[cancer] The edges in my head

I promised an update on the emotional journey of the past week or two, and so, here it is.

First of all, the big secret which should surprise no one. I am not brave. I am not fearless. I am an arrant, craven coward who loves my life beyond reason. The measured, thoughtful responses you’ve seen from about my cancer have been real, but they haven’t been the whole story by a long shot.

I spent over an hour last night in ‘s arms, sobbing. I cycle through outbursts of fear, grief and rage. Though in truth, most of the time I’m fine, and I can even go a day or two at a time without thinking of it. Much.

No matter what this is, it’s very early stage. Even at the worst case, my personal numbers are much better than the medical statistics. As my mother said, I’ve never been at the center of the bell curve in my life, why would I start now? And we’re a long way from worst case. The lung spot is just as likely to be a scar. The lymph activity could have been a transient infection. The liver is the most difficult to explain away, but it’s also not fuly confirmed.

If I come out of this clean, I’m going to be embarrassed as hell. But embarrassed beats the hot snot out of surgery and chemo. By the same token, surgery and chemo beat the burning bile out of continuing down the cancer road untreated.

So where have I been? In some dark places and some very bright ones. My fundamental nature is quite positive. I can go pretty ‘splat’, but I always bounce back up. I cope by looking over the darkest edges, then walking back from there. These edges are pretty damned dark. But the love of my family and friends, of and , of my virtual community and total strangers: that carries me a long way.

Maybe this will come out clean now, all turn into a combination of scanning errors and the mighty power of coincidence. I hope for that, but I can’t afford to think it, to plan for it. That’s not where the main chance lies right now. I have to look ahead and sort through what will happen next.

In other words, a short and winding road with a lot of weird emotional weather, but some very bright lights and brilliant hearts serving as my guide.

8 thoughts on “[cancer] The edges in my head

  1. Personally, I think you are very brave. To me, brave is being scared out of your pants and continuing on anyway.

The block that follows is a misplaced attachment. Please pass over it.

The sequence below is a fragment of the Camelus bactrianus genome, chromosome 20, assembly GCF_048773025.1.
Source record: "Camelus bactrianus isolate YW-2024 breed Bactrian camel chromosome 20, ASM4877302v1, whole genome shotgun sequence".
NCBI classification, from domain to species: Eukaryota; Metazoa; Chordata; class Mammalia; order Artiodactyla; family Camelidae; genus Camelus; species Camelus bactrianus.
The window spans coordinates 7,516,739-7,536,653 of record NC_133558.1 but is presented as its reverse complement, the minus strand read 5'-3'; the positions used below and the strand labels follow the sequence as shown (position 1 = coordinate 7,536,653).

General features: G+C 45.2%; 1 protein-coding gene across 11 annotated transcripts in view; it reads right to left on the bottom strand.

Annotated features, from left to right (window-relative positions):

2. {{{JL}}} What she said.

    It would be crazy if you *weren’t* feeling this way. The big deal is getting up every morning, doing what you need to do — including the crying or the screaming or whatever — and telling the truth about it, most of all to yourself, but also to everyone else who might be able to make use of it in some way.

    That’s huge. That is so huge.

  3. Deidre says:

    I have to agree. You are extremely brave! You continue to write. You continue to live your life. You aren’t cowering in a dark corner just waiting for the future to come find you. I think you are doing the least cowardly thing possible and I admire that.

  4. Bridget Coila says:

    Agreeing with everyone else here… you ARE brave and I admire your ability to handle things face-on in the face of the fear.


  5. Courage – Fear = Stupidity. Being afraid is a completely normal feeling with this, Jay. Even the most courageous people I know have their moments of breaking down. It means you’re human.

    And hopefully it is all coincidence and all you’ve gone through is for naught. But if it isn’t, this part will prepare you to deal with what is next. Bravery is dealing with the issue, and it’s even more brave to share with the rest of us. That response right there puts you ahead of the curve.

  6. Scott Havens says:

    I think bravery is just getting up every morning, and continuing onwards with both life and your dreams to the best of your ability. The dark places only let those bright spots become even more illuminated.
    And I hope, as we all do, that this is all just a coagulated glitch cluster. But if it’s not, your courage will go along way towards helping you…as well as all the abiity to recognize that truth and share it with others as you so eloquently do. I agree with the poster above me: to share this all so nakedly with us all is so brave. I know that bravery will put you in good stead in the days and weeks to come.

  7. Todd says:

    Take a few words of advice from someone who’s been there. Four years out from the last treatment, and the doctor said I had less than a 50/50 chance of getting this far.


    That doesn’t mean you aren’t brave. Courage is in how you deal with your fear. Do whatever you have to to hold it together. If that means falling apart once a week in the privacy of your own heart or the arms of your Beloved THAT’S FINE. You do what you need to so you can do what you have to. That’s the real test of courage under fire, and so far you’re doing just fine.

    This isn’t like a fist-fight which will be over in couple minutes or a an accident where you’ll crash or escape in the next three seconds.

    This is a fight for your life in slow motion with no enemy except your own body which has turned on you. You’d have to be certifiably insane to be matter of fact about this.

    What’s more, you will go into that room and let them hurt you. And you will do it as often as you have to. You will do it first because of how much you love your woman and your child. That was obvious the first time I saw you with either of them. And you will do it because of how much you love your own life.

    That’s the real proof of bravery. I have no doubt at all that you will pass it.

    Like I said before, if there’s anything we can do to make it easier get in touch. That’s a serious offer.

    1. Jay says:

      Thank you.

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